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Europace. 2018 Feb 1;20(2):225-233. doi: 10.1093/europace/eux299.

European Society of Cardiology smartphone and tablet applications for patients with atrial fibrillation and their health care providers.

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University of Birmingham Institute of Cardiovascular Sciences, The Medical School, Vincent Drive, Edgbaston, Birmingham, B15 2TT, UK.
Cardiology Department, University Hospitals Birmingham NHS Trust and Sandwell & West Birmingham Hospitals NHS Trust, Birmingham, UK.
University of Birmingham Institute of Cardiovascular Sciences, The Medical School, Vincent Drive, Edgbaston, Birmingham, B15?2TT, UK.
Department of Cardiovascular Medicine, University Hospital Muenster, Germany.
Centre for Heart Rhythm Disorders, University of Adelaide, Australia.
Department of Medical and Health Sciences, University of Linköping, Sweden.
Division of Cardiovascular Medicine, University of Oxford, John Radcliffe Hospital, Oxford, UK.
Cardiovascular Research Institute Maastricht, Maastricht University Medical Centre+ and Maastricht Centre for Systems Biology, Maastricht, The Netherlands.
Cardiology Department, University Hospital of Heraklion, Crete, Greece.
Department of Cardiology, Antwerp University Hospital, Antwerp, Belgium.
European Society of Cardiology, Sophia-Antipolis, France.


We are in the midst of a digital revolution in health care, although the application of new and useful technology in routine clinical practice is variable. The Characterizing Atrial fibrillation by Translating its Causes into Health Modifiers in the Elderly (CATCH ME) Consortium, in collaboration with the European Society of Cardiology (ESC), has funded the creation of two applications (apps) in atrial fibrillation (AF) for use in smartphones and tablets. The patient app aims to enhance patient education, improve communication between patients and health care professionals, and encourage active patient involvement in the management of their condition. The health care professional app is designed as an interactive management tool incorporating the new ESC Practice Guidelines on AF and supported by the European Heart Rhythm Association (EHRA), with the aim of improving best practice approaches for the care of patients with AF. Both stand-alone apps are now freely available for Android and iOS devices though the Google Play, Amazon, and Apple stores. In this article, we outline the rationale for the design and implementation of these apps. Our objective is to demonstrate the value of integrating novel digital technology into clinical practice, with the potential for patient engagement, optimization of pharmacological and interventional therapy in AF, and ultimately to improve patient outcomes.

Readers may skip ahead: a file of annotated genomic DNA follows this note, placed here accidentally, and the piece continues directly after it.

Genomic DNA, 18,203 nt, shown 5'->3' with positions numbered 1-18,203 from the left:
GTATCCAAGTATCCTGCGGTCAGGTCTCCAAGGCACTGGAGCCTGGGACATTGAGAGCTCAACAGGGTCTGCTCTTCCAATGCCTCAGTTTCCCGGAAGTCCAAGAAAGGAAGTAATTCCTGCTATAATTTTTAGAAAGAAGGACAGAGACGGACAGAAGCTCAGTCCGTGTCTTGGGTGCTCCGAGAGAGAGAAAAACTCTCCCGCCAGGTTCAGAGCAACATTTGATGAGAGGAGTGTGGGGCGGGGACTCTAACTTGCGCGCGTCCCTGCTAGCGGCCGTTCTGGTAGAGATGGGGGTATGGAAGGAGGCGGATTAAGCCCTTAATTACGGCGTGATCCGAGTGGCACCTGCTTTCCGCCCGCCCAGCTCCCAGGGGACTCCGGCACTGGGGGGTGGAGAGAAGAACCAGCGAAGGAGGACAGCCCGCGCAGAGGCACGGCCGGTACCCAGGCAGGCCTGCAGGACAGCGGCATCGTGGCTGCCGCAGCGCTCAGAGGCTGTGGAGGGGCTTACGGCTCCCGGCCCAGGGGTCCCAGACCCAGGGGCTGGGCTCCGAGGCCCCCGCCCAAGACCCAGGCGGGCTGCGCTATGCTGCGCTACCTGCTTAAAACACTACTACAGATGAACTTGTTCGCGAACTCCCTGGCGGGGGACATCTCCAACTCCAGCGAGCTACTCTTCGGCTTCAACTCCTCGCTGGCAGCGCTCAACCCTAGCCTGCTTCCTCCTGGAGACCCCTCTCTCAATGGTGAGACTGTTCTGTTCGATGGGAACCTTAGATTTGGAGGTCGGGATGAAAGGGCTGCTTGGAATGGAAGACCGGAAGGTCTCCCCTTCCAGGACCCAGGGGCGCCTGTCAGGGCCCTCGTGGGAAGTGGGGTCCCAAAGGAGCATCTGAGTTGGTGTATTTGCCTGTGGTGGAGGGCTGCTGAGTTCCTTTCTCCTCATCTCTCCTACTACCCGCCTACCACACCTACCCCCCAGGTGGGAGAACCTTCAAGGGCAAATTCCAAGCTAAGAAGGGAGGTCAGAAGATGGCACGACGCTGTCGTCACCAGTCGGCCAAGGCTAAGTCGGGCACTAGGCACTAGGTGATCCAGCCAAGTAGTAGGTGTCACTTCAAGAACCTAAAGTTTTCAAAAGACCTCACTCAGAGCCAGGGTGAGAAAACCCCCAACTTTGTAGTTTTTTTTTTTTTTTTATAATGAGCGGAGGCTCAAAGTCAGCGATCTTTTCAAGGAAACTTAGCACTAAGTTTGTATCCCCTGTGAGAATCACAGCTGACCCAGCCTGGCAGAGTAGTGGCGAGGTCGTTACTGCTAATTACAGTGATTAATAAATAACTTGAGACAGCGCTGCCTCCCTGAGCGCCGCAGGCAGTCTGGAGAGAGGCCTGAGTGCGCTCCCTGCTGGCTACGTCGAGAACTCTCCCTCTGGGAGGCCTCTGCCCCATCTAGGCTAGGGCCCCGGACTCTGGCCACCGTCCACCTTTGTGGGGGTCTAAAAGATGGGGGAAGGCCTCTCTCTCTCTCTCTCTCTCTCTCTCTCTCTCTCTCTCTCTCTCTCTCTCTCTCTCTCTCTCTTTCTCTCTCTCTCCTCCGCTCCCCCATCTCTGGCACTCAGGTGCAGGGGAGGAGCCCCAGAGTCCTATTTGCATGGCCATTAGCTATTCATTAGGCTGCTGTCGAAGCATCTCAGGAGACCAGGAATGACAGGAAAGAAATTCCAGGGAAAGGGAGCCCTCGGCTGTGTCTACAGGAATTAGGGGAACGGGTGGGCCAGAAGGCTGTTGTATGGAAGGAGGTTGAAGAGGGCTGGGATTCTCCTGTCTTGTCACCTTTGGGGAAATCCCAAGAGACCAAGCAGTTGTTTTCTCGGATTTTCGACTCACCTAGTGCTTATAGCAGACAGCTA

App; Application; Atrial fibrillation; Education; Guidelines; Management; Mobile; Smartphone; Treatment

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